Shabbat Parashat Beshalach | 5770
P’ninat Mishpat: Laws of Witnesses – part II
(based on Sha’ar Ladin – Halacha Psuka, vol. 34)
Just as testimony through a translator is invalid [discussed last week], so too one ostensibly cannot testify by simply writing his testimony and sending it to beit din. Rishonim were bothered by the question: why then is a shtar (document) valid as testimony, if it is actually just written testimony regarding that which is written in the shtar. There are several approaches among the Rishonim.
The Rambam (Eidut 3:4) says that shtarot are valid only rabbinically. [It is important to have a mechanism whereby one can possess evidence he can use in the future.] Other Rishonim ask from gemarot where it seems evident that shtarot work from the Torah (we will not get into a discourse on the matter).
The Ba’al Hama’or (ad loc.) says that the difference is that a shtar is written with the da’at hamitchayev, the authorization of the person who stands to lose by means of the testimony within. In contrast, standard testimony needs not be authorized by the side it “testifies against.”
There is a fourth approach among the Rishonim, which does not fully accept the premise we have been working with. Rabbeinu Tam says that testimony in writing is invalid only when the witness is incapable of testifying orally, e.g., he is mute; a normal person may actually choose to submit his testimony in writing. This is along the lines of Rabbi Zeira’s rule that often when something is fit to be done in the optimal manner, the matter works halachically even without the optimal element being done. According to all opinions, if the witness is in court and presents an affidavit and then testifies orally that he stands behind the statements found in the affidavit, the testimony is acceptable.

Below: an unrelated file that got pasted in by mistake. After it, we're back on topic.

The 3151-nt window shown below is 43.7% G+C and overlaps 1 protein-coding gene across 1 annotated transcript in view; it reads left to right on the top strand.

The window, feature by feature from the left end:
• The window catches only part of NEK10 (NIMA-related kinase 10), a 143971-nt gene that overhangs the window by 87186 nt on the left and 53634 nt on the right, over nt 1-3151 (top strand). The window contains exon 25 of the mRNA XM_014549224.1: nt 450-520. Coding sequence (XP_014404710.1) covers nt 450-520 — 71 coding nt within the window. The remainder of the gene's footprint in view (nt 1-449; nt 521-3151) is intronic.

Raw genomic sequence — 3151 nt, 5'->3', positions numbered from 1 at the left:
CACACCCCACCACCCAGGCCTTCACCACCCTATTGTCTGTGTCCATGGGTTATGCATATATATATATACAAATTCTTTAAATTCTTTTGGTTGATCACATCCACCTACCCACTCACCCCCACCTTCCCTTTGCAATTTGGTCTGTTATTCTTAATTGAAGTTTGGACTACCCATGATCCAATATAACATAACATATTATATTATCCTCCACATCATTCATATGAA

However we explain the reason for a shtar’s efficacy, it has the following special status. A shtar containing signatures (even when the witnesses are unknown and the signatures have not been authenticated) is considered as if witnesses have been cross-examined by the court (Ketubot 18b). Therefore, those who saw the document can testify about what was found in the shtar, without it being considered like a witness relaying that which he heard from another witness.
In summary, written reports, notarized statements and the like are not normally admissible as full evidence in beit din. However, beit din may choose to hear (or read) “invalid testimony,” just that they will not give it the weight that they would give two correctly presented witnesses. Beit din will want to see how the other side will react to the accounts. Therefore, there is no reason that a litigant should not prepare written affidavits, as it is likely that the other side will admit that they are truthful, and the matter may save the beit din and the litigants time.
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